In the competition for the cheapest stocks on the open market, offshore-rig owner trio Transocean (NYSE:RIG), Ensco (NYSE:ESV), and Noble Corporation (NYSE:NE) would be very high on the list. All three companies have seen their stock prices drop 75% or more over the past five years as oil prices cratered and took the prospects of offshore drilling with it. 

By conventional valuation metrics, these stocks are all incredibly cheap. All three trade for less than half of their tangible book value, and oil prices have been on the rise for some time. Is this a deep value opportunity that the market is missing, or is it possible that those valuation metrics are misleading? Let's look at the state of the offshore-rig market to see whether these companies could be an absolute steal or a value trap.

Offshore oil rig on the water

Image source: Getty Images.

Hot: shale drilling. Not: offshore drilling.

There are a lot of signs that point toward the need for oil production. Several years of underinvestment or investing in squeezing out a few extra barrels from existing sources has led to a sharp acceleration in production decline rates around the world. The decline from production at existing sources has cleared much of the industry glut that we saw in 2015-2017 that led to historically low oil prices.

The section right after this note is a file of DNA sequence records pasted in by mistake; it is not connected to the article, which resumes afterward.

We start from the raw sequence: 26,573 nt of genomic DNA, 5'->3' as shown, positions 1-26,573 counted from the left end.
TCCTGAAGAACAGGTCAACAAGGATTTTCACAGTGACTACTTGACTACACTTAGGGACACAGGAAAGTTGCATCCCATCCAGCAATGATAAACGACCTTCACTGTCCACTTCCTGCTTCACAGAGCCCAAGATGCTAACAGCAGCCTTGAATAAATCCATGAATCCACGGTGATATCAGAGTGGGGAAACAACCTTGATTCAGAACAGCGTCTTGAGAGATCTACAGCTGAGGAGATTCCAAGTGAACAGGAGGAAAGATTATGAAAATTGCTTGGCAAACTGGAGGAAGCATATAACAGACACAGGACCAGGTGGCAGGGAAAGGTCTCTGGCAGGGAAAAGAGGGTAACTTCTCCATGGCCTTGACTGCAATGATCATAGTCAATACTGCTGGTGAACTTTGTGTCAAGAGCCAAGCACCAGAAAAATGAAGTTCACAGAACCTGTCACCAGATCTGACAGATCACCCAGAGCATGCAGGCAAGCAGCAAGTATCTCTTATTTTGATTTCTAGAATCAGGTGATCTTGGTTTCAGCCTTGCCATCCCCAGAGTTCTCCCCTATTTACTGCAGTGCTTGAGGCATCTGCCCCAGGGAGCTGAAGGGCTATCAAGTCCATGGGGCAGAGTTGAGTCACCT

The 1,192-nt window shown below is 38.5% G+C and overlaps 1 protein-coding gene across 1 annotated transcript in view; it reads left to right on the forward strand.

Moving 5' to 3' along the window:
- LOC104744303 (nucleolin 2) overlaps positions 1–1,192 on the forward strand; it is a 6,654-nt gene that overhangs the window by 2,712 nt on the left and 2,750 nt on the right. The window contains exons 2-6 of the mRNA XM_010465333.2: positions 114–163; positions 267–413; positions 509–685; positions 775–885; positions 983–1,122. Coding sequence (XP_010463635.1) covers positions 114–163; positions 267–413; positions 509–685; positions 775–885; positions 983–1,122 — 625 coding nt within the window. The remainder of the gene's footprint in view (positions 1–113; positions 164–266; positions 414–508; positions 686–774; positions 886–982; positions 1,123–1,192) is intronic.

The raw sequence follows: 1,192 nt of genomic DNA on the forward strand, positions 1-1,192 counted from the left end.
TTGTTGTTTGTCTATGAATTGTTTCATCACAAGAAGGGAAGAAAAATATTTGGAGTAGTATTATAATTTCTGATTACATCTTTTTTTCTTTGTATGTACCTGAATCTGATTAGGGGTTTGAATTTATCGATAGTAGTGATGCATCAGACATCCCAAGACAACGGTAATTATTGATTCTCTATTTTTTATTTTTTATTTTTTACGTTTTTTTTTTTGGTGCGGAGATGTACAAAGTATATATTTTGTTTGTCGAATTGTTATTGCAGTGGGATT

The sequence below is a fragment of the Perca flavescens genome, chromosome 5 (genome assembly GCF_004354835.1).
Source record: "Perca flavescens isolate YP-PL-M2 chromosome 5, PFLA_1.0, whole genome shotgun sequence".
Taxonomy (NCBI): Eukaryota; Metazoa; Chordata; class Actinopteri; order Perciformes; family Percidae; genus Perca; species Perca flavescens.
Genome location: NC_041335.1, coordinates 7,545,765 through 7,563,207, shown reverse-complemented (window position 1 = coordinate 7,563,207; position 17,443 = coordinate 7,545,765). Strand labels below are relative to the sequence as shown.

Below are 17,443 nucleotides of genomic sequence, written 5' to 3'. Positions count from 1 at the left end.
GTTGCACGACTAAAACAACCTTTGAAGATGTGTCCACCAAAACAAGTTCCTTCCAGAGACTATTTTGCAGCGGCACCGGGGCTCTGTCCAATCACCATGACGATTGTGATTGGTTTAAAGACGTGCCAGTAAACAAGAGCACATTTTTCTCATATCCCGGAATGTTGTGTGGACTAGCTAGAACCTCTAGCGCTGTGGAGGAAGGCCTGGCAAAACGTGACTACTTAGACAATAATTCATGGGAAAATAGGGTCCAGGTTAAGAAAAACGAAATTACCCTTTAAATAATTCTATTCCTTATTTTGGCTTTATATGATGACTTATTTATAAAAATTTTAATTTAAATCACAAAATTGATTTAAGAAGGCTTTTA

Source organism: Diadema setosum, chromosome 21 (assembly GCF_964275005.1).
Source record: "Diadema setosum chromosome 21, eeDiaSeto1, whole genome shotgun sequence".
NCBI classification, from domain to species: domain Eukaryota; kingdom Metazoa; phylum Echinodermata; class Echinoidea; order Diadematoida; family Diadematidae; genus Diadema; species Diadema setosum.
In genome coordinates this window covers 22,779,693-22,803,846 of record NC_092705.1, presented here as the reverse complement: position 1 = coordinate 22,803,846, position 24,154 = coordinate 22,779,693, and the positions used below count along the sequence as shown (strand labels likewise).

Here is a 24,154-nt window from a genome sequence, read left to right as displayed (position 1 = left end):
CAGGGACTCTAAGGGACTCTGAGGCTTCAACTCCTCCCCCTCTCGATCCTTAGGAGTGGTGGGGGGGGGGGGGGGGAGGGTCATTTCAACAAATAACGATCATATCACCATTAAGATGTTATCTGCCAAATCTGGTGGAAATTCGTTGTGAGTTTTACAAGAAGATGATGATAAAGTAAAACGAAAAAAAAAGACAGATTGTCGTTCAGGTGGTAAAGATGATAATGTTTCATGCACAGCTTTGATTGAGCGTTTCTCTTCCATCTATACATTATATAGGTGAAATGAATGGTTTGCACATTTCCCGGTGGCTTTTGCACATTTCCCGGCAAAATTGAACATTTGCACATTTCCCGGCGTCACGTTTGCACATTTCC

As oil prices have risen, though, nearly all of what has replaced declining production and met growing demand has been shale drilling in the United States. Over the past five years, the U.S. has increased its crude oil production by 3.6 million barrels per day, and nearly all of that production has come from shale.

Producers have elected to tap shale wells for a couple reasons. It is a low-cost source of oil -- the breakeven price for most Permian Basin shale is around $50 a barrel -- and it takes a relatively short amount of time to realize returns on shale wells. A shale well can be drilled, fracked, and start producing in less than a month, whereas the fastest offshore oil project to go from discovery to full-fledged production -- ExxonMobil's find in Guyana -- takes five years. Offshore oil can be more profitable and can produce consistently for years, but cash-strapped companies have elected to go for the quick payout lately. 

That means offshore drilling activity is at incredibly low levels. To make things worse, rig owners now have several inactive rigs in their respective fleets, and several more will roll off contract over the next two years. Not only has this situation led to declining revenue and earnings for offshore rig companies, but it has also given its customers a lot of bargaining power when looking to contract a rig for a job.

Company Current Utilization Rate Rigs With Contracts in Place Beyond 2020
Transocean 64% 23%
Noble Corporation 66% 22%
Ensco  63% 12%

Data source: company rig fleet status reports.

Ready to rebound?